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Aspirin (Kawasaki Disease) 

Drug Class: Commonly Known As: Category:
Cardiovascular Agent Cardiprin Children

Aspirin (Kawasaki Disease)  - What is it for

Taking aspirin regularly will help to reduce the risk of blood clots. This is sometimes described as thinning the blood. Aspirin is also usually prescribed for 4 to 6 weeks after Kawasaki disease, or longer if your child has abnormalities of the blood vessels that supply the heart with blood, oxygen and nutrients, detected on echocardiography. Your doctor will advise you on when your child can stop taking aspirin.

Aspirin (Kawasaki Disease)  - Side Effects, Precautions, and Contraindications

What side effects can Aspirin (Kawasaki Disease)  cause?

The most common side effects of aspirin include

  • Stomach discomfort e.g. abdominal pain, heartburn, gastric. Take aspirin after meals

There are some potentially serious, but rare side effects that may be experienced

  • Severe stomach pain, blood in the vomit, urine or stools •Severe vomiting with viral symptoms (fever [temperature above 38°C], aches and pains), confused, tired, change in behavior, loss of consciousness, which may be indicative of Reye’s syndrome (refer to Other important information)

Please seek medical attention immediately if the side effects above occur.

Stop medication and seek immediate medical attention if your child experience allergic reactions (e.g. rash, swelling of the eyes and lips, difficulty breathing)

Before taking Aspirin (Kawasaki Disease)  , what precautions must I follow?

What food or medicine must I avoid when I take Aspirin (Kawasaki Disease)  ?

Aspirin (Kawasaki Disease)  - Dosage and How to Use

How should Aspirin (Kawasaki Disease)  be used?

Aspirin is usually taken once a day, in the morning. It should be taken with or after food to reduce stomach irritation. Do not take this medication more often than directed and do not stop until instructed by your doctor.

Tablets may be swallowed with a glass of water or dispersed in water, before taking. Sometimes, you may need to dissolve the tablet in a specific amount of water and syringe out the appropriate volume before giving it to your child. Follow the instructions provided by your doctor, nurse or pharmacist

What should I do if I miss a dose?

Take the missed dose as soon as you remember. However, if it is almost time for the next dose, skip the dose that is missed and administer the next dose at the usual scheduled time. Do not double or increase the dose.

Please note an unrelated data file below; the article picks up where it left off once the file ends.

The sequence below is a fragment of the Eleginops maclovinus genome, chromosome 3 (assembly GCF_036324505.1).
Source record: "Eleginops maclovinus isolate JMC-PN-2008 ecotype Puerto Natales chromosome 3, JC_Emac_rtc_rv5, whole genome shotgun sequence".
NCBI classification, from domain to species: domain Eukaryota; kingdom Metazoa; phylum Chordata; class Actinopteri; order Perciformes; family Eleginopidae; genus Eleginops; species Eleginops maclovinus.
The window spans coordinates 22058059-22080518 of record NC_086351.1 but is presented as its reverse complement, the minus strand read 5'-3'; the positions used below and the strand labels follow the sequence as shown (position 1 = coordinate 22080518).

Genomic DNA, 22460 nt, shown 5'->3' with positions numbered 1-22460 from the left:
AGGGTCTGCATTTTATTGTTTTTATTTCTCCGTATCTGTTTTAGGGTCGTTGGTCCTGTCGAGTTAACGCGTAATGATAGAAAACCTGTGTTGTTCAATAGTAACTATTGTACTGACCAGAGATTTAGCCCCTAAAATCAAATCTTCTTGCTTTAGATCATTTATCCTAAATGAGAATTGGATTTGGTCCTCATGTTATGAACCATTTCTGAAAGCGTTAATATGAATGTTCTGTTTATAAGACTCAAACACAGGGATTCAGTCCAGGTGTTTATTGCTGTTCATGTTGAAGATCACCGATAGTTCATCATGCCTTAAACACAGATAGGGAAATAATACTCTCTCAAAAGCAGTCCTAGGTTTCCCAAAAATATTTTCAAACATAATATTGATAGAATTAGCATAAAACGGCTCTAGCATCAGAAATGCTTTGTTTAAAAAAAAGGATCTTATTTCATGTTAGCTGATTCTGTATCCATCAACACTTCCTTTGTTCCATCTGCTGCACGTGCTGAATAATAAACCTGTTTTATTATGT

What should I do if I overdose?

Aspirin (Kawasaki Disease)  - Handling

How should I handle Aspirin (Kawasaki Disease)  safely?

Aspirin (Kawasaki Disease)  - Storage

How should I store Aspirin (Kawasaki Disease)  ?

How should I dispose of Aspirin (Kawasaki Disease)  safely?

Aspirin (Kawasaki Disease)  - Additional Information

  • You may have heard that aspirin should not be given to children due to the risk of Reye’s syndrome, a rare but serious condition that affects the brain and liver. This has been mostly observed in children less than 5 years of age, have had a viral illness (chicken pox or flu) or on prolonged, high-dose aspirin. It has not been observed in children receiving low (antiplatelet) doses. Talk to your doctor if you are worried about this.
  • Inform your child’s doctor if your child is having chicken pox or flu, or experiencing viral symptoms whilst on aspirin – you doctor will discuss with you on whether to continue, temporary stop the aspirin, or switch to an alternative medication.
  • Also inform your child’s doctor that your child is on aspirin if chicken pox or influenza vaccination is scheduled. Your child’s surgeon/dentist should also be told that your child is on aspirin should a surgery or dental procedure is planned.
  • Check with the doctor or pharmacist before giving your child other medicines such as painkillers [non-steroidal anti-inflammatory drugs (NSAIDs) e.g. ibuprofen, diclofenac, naproxen], supplements and herbal products.
  • Updated on Thursday, April 19, 2018
  • Article contributed by Pharmacy Department KK Women's and Children's Hospital

    The information provided is not intended as medical advice. Terms of use. Information provided by SingHealth

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